Sermon for The Restoration of Religious Life in the Anglican Communion, 1841
The leaders of the Oxford Movement in the Church of England in the 19th Century came to a general agreement that there was a need to establish Monastic communities. This was because in the four years between 1536 and 1541 over 800 monasteries and convents had been dissolved and destroyed, or given over to other uses. This was a regrettable part of that tumultuous period of the Anglican Reformation.
Finally, on June 5, 1841, under the guidance of Dr. Edward Bouverie Pusey, a young woman, Marian Rebecca Hughes, made solemn monastic vows in St. Mary’s Church, Oxford. That event marks the restoration of the Religious Life in the Anglican Communion. The vows that she took that June morning were an act of love for God, who loves us.
In the following years a number of communities for women were founded. Several unsuccessful attempts were made to establish communities for men. Eventually our own Society of Saint John the Evangelist was successfully founded in 1866, and others soon followed.
It is of significance for us who are living the monastic life here today, and for you who come here to worship with us, because from that event which we commemorate today other communities did develop and flourish. Many good works have developed from those communities. These have become centers for teaching deeper understanding of the spiritual life of the whole Church. This witness to the life of prayer continues today here and in many other parts if the world.
Will you pray with us for more vocations to the Religious life? Pray also for a deeper understanding of that life and of all that it stands for in the life of the whole Church.
In the calendar of the church we remember today an Egyptian monk named Pachomius, who lived years 290-346. Pachomius was born in a small village in northern Egypt to a family who worshipped the gods of the Pharaohs. As a young man Pachomius was conscripted into military service. His fifth-century biography, the Vita Prima, recalls that where he was billeted, he for the first time met Christians who did “all manner of good… treating [everyone] with love for the sake of the God of heaven.” Pachomius was smitten by the kind and generous camaraderie, the koinonia, of Christian believers, the very thing described in the Acts of the Apostles: “They were of one heart and one soul,” and who essentially practiced three things: these Christians lived together in community, they prayed and worshipped, and they served others. This experience for Pachomius was life-changing. He prayed to this Christian God, promising that he would live his life in the same way. When he was discharged from military service, he was baptized, and for several years was formed in the Christian life by one of the desert hermits.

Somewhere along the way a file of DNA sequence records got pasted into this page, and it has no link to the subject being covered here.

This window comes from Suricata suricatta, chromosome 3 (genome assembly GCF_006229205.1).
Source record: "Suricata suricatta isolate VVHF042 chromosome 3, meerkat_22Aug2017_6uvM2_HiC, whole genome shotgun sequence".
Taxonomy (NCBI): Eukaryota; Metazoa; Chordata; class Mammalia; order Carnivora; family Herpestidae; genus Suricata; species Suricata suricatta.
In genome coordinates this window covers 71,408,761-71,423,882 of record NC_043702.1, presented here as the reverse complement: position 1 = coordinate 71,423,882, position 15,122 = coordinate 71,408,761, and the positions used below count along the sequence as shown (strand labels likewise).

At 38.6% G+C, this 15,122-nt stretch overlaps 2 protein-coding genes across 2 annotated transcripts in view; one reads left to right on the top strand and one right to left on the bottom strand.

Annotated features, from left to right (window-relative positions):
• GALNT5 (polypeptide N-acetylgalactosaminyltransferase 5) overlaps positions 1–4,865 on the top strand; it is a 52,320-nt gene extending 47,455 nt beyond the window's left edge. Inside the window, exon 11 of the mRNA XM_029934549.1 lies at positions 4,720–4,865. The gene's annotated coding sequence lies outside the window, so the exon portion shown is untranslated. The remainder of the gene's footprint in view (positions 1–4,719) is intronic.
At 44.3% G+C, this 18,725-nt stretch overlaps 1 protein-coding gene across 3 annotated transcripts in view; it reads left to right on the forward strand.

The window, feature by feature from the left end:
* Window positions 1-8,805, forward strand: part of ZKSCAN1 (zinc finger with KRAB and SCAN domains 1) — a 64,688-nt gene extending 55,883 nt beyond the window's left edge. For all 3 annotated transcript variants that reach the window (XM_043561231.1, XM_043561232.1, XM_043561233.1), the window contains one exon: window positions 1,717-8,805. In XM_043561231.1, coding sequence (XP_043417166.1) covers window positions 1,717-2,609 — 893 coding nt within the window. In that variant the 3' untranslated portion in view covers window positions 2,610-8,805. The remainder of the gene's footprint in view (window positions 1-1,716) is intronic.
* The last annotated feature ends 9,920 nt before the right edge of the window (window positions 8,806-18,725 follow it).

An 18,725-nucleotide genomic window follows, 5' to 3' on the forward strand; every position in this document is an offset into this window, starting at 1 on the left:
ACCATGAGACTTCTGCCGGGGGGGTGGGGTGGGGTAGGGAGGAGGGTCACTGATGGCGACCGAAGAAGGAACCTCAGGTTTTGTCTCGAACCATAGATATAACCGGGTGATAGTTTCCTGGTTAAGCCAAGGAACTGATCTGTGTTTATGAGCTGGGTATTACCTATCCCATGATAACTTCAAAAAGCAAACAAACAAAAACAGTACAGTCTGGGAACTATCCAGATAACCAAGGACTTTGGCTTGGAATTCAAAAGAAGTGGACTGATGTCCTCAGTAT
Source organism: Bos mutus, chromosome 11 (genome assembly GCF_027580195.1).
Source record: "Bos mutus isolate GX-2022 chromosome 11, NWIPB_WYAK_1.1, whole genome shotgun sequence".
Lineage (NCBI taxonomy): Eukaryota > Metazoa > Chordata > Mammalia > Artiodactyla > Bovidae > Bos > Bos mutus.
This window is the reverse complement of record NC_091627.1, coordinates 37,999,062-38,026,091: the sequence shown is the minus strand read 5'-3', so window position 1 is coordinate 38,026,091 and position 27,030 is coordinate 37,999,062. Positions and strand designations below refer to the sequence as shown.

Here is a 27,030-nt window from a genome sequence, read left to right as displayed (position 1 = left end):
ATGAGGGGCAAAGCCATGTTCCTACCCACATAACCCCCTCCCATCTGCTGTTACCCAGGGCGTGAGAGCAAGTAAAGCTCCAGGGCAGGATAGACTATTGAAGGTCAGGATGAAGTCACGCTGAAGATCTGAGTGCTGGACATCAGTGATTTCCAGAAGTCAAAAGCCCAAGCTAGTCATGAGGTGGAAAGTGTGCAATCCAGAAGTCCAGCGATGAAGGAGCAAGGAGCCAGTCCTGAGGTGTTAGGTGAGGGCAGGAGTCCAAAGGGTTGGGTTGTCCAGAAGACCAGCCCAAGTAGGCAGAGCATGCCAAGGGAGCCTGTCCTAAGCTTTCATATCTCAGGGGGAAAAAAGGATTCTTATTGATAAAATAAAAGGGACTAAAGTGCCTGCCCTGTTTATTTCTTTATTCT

Pachomius had a series of visions, something he had never experienced before. The visions were about his becoming a monk, but not alone. Christian hermits had already been living in solitude in the Egyptian desert for about 50 years, since the late 3rdcentury. But Pachomius’ visions were about his living as a monk in community. He had as a model the words which we just heard from the Acts of the Apostles: “All who believed were together and had all things in common. They devoted themselves to the apostles’ teaching and fellowship, to the breaking of bread and the prayers.”[i]And “day by day the Lord added to their number those who were being saved.”
The Spirituality of the Cistercians
On the Feast of St Robert de Molesme (Cistercian monk, 1029-1111)
Genesis 12:1-4 and Matthew 19:27-29
It’s not easy for us to imagine a group of 22 men, in the latter half of the 11thcentury, heading into a remote and thickly forested region of France to establish a new monastery. With whatever tools they had brought with them, they began to clear the trees and bushes, and to build small individual huts out of branches. They had little to eat, few possessions, and none of the comforts that we so routinely take for granted. In addition to this, they set for themselves a rigorous daily schedule, based on the Rule of St Benedict: four hours of sleep in the night, followed by four hours of prayer, both private and communal. A meager diet of roots and herbs. Hard manual work during the day, off-set by more worship and periods of reading or study.
Like Abram and like the apostles in our readings tonight, they left everything– homes, families, possessions, livelihoods, friends, one could say even civilization itself – to give their lives (as completely as they knew how) to God. Their leader was a 69 year-old man, Robert de Molesme, who had become a Benedictine monk at the tender age of 15. Not long after having entering the monastery, he began to be recognized for his piety and sanctity, and at a comparably young age, was elected as its prior.